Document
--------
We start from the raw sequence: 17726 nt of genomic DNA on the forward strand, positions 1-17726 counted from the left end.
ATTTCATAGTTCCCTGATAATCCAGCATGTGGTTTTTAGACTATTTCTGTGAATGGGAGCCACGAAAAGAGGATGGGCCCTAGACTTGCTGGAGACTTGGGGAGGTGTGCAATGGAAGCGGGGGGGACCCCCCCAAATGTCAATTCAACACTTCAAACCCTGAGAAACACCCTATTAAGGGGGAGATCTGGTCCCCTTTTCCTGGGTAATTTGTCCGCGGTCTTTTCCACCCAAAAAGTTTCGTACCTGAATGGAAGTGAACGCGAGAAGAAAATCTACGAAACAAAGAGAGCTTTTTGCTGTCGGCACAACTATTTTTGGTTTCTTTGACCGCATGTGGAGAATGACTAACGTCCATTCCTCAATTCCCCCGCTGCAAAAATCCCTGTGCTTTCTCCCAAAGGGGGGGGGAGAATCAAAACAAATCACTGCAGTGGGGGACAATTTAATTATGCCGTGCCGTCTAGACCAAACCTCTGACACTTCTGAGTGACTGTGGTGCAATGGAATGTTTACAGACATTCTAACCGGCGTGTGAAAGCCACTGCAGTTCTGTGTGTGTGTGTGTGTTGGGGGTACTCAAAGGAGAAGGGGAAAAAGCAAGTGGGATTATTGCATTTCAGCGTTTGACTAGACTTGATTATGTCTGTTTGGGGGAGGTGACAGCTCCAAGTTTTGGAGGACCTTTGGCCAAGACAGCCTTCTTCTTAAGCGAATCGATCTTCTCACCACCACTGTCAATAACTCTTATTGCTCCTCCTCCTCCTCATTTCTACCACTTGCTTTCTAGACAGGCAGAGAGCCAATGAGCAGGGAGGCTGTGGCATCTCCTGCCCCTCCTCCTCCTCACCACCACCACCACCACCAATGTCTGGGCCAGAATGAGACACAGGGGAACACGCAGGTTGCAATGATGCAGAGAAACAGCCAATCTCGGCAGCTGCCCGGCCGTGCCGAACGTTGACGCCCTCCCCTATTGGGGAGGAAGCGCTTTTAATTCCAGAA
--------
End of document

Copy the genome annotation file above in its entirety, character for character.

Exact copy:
We start from the raw sequence: 17726 nt of genomic DNA on the forward strand, positions 1-17726 counted from the left end.
ATTTCATAGTTCCCTGATAATCCAGCATGTGGTTTTTAGACTATTTCTGTGAATGGGAGCCACGAAAAGAGGATGGGCCCTAGACTTGCTGGAGACTTGGGGAGGTGTGCAATGGAAGCGGGGGGGACCCCCCCAAATGTCAATTCAACACTTCAAACCCTGAGAAACACCCTATTAAGGGGGAGATCTGGTCCCCTTTTCCTGGGTAATTTGTCCGCGGTCTTTTCCACCCAAAAAGTTTCGTACCTGAATGGAAGTGAACGCGAGAAGAAAATCTACGAAACAAAGAGAGCTTTTTGCTGTCGGCACAACTATTTTTGGTTTCTTTGACCGCATGTGGAGAATGACTAACGTCCATTCCTCAATTCCCCCGCTGCAAAAATCCCTGTGCTTTCTCCCAAAGGGGGGGGGAGAATCAAAACAAATCACTGCAGTGGGGGACAATTTAATTATGCCGTGCCGTCTAGACCAAACCTCTGACACTTCTGAGTGACTGTGGTGCAATGGAATGTTTACAGACATTCTAACCGGCGTGTGAAAGCCACTGCAGTTCTGTGTGTGTGTGTGTGTTGGGGGTACTCAAAGGAGAAGGGGAAAAAGCAAGTGGGATTATTGCATTTCAGCGTTTGACTAGACTTGATTATGTCTGTTTGGGGGAGGTGACAGCTCCAAGTTTTGGAGGACCTTTGGCCAAGACAGCCTTCTTCTTAAGCGAATCGATCTTCTCACCACCACTGTCAATAACTCTTATTGCTCCTCCTCCTCCTCATTTCTACCACTTGCTTTCTAGACAGGCAGAGAGCCAATGAGCAGGGAGGCTGTGGCATCTCCTGCCCCTCCTCCTCCTCACCACCACCACCACCACCAATGTCTGGGCCAGAATGAGACACAGGGGAACACGCAGGTTGCAATGATGCAGAGAAACAGCCAATCTCGGCAGCTGCCCGGCCGTGCCGAACGTTGACGCCCTCCCCTATTGGGGAGGAAGCGCTTTTAATTCCAGAA